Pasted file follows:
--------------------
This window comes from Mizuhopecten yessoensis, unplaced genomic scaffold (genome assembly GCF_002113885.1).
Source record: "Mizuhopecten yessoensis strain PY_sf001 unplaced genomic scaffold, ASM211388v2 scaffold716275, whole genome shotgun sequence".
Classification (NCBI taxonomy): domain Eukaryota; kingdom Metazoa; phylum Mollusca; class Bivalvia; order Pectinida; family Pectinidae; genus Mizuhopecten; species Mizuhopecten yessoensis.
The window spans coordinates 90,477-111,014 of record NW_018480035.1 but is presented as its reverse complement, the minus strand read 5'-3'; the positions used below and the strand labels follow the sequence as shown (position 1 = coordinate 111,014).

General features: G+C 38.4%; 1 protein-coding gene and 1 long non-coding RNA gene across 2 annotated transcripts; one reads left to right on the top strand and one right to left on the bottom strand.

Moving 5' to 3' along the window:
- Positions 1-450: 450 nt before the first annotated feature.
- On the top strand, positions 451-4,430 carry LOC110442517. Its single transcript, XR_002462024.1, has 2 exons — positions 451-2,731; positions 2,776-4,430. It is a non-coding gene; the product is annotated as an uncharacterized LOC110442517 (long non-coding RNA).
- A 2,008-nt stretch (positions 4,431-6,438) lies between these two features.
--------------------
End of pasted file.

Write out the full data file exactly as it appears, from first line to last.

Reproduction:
This window comes from Mizuhopecten yessoensis, unplaced genomic scaffold (genome assembly GCF_002113885.1).
Source record: "Mizuhopecten yessoensis strain PY_sf001 unplaced genomic scaffold, ASM211388v2 scaffold716275, whole genome shotgun sequence".
Classification (NCBI taxonomy): domain Eukaryota; kingdom Metazoa; phylum Mollusca; class Bivalvia; order Pectinida; family Pectinidae; genus Mizuhopecten; species Mizuhopecten yessoensis.
The window spans coordinates 90,477-111,014 of record NW_018480035.1 but is presented as its reverse complement, the minus strand read 5'-3'; the positions used below and the strand labels follow the sequence as shown (position 1 = coordinate 111,014).

General features: G+C 38.4%; 1 protein-coding gene and 1 long non-coding RNA gene across 2 annotated transcripts; one reads left to right on the top strand and one right to left on the bottom strand.

Moving 5' to 3' along the window:
- Positions 1-450: 450 nt before the first annotated feature.
- On the top strand, positions 451-4,430 carry LOC110442517. Its single transcript, XR_002462024.1, has 2 exons — positions 451-2,731; positions 2,776-4,430. It is a non-coding gene; the product is annotated as an uncharacterized LOC110442517 (long non-coding RNA).
- A 2,008-nt stretch (positions 4,431-6,438) lies between these two features.